The traditional way of looking at portfolio diversification, with equity exposure being combined solely with bonds, has provided a fantastic risk-adjusted return for many years. But with interest rates at record lows and stock markets nudging all-time highs, there is good reason to think afresh.
"This has been a fantastic period for mixed funds and for traditional life companies, based on both equity and bond prices having risen in tandem for a very long time. Interest rate cuts and asset purchases by central banks have fuelled this development, and we have now reached extreme levels, especially in fixed income," says Peter Elmhorn, Head of Sales at Catella Fonder.
According to Catella, there is good reason to maintain positive long-term exposure to the equity market, but Elmhorn is hesitant in the current environment about relying on bonds as an effective cushion again a major drop in share prices.
"It is dangerous to rely on the historical covariation between interest rates and shares. It is not particularly far-fetched to believe that we are heading for a market in which share prices fall as interest rates rise, or remain static at these low levels. In which case, what is currently perceived as a well-diversified portfolio will feel very uniform and risk losing the effect that was previously gained from the mix of shares and bonds."
In order to build a portfolio that can navigate through an environment with potentially rising interest rates and weak or falling stock markets, Elmhorn says that we need to break down the fixed income component into several parts. This is to create greater flexibility and better diversification towards equities. He calls this the modern portfolio – a portfolio that replaces the traditional bond portfolio through flexible fixed income mandates and hedge funds with low market risk.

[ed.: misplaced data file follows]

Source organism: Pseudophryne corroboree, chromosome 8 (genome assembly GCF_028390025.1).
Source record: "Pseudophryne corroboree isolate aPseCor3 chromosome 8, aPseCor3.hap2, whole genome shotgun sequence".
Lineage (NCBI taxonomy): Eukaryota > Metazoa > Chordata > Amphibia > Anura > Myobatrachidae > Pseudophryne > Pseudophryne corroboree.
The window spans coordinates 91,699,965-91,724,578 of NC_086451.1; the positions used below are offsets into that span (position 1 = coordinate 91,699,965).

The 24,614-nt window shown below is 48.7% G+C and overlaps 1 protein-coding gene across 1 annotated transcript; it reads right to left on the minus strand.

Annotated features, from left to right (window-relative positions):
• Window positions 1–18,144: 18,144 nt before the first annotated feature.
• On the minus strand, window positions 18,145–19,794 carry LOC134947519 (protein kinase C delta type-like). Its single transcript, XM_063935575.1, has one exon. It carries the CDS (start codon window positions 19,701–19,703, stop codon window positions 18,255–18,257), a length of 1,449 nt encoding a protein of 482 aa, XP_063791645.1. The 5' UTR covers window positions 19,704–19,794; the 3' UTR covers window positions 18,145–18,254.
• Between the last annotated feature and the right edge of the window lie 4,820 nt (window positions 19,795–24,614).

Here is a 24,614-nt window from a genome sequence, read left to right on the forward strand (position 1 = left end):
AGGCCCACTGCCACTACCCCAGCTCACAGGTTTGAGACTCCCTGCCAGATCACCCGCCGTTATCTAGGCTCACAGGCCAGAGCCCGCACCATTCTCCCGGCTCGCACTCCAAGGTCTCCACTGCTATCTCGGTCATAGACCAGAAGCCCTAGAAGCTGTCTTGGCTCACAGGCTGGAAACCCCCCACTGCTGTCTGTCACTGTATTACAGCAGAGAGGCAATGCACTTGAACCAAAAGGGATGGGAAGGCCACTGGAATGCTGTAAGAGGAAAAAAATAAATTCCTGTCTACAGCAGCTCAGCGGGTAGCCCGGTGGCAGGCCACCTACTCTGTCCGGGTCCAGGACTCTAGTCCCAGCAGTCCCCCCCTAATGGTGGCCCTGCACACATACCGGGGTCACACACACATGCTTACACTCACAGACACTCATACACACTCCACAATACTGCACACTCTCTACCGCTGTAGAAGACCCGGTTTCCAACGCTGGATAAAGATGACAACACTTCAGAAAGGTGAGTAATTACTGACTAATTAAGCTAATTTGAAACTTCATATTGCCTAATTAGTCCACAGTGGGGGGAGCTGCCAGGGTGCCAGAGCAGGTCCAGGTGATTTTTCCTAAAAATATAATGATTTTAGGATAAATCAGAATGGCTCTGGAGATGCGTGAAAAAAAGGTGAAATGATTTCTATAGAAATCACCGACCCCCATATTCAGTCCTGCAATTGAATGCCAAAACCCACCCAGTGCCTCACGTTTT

"Instead of the fixed income component consisting of bonds with long duration exposure, we should have an underpinning flexible interest rate mandate and combine it with alternative asset classes like low-risk hedge funds, which are not dependent on either the performance of the stock market or the interest rate trend."
In terms of the flexibility of interest rate exposure, Catella points to two things: the ability to switch between issuers and credit risks, and how to vary the duration risk.
"It is important to have an exposure that allows flexibility in terms of which issuers we are exposed to, plus the ability to be dynamic in what credit risk we adopt. To depart from a scale between government bonds and high-yield bonds. In addition, we need to be able to vary the duration of the portfolio if we are looking at an environment of rising interest rates. It would even be possible to have a negative duration, which creates opportunities to make money from a rise in interest rates. A flexible mandate quite simply provides an opportunity to more clearly express our view of the fixed income market."
When it comes to hedge fund exposure, at Catella we recommend including strategies that have low risk, which do not co-vary with either the bond market or the stock market.
"Hedge funds tend to be lumped together as a concept, but they include many different sub-strategies with different properties. It became clear during the sharp decline in the stock market at the end of last year that many hedge funds are far too exposed to equity risk. And we have seen similar developments during earlier downturns in the market."
"We recommend keeping to market-neutral funds where the return is instead determined by individual positions that are not dependent on market risk."
If you want to create a good long-term risk-adjusted return with a well-diversified portfolio, Catella believes it is now more important than ever to review the component intended to be responsible for the stability of the portfolio when the market becomes less risk-seeking and more turbulent.
"Flexible fixed income mandates and hedge funds that are less dependent on market direction are central, on top of which you could consider increasing the amount of cash and having a part of the portfolio invested in alternative asset classes such as forest or infrastructure, but this applies mainly to really large investors. Exposure to equities has historically been the winning path, and we believe we should continue to own shares as a foundation for long-term investment, but the expected return over a cycle of about 7 years risks being lower than it has been historically." So we believe that the concept of past performance being no guarantee of future performance is highly relevant to bear in mind as investors build a portfolio for the future," concludes Peter Elmhorn.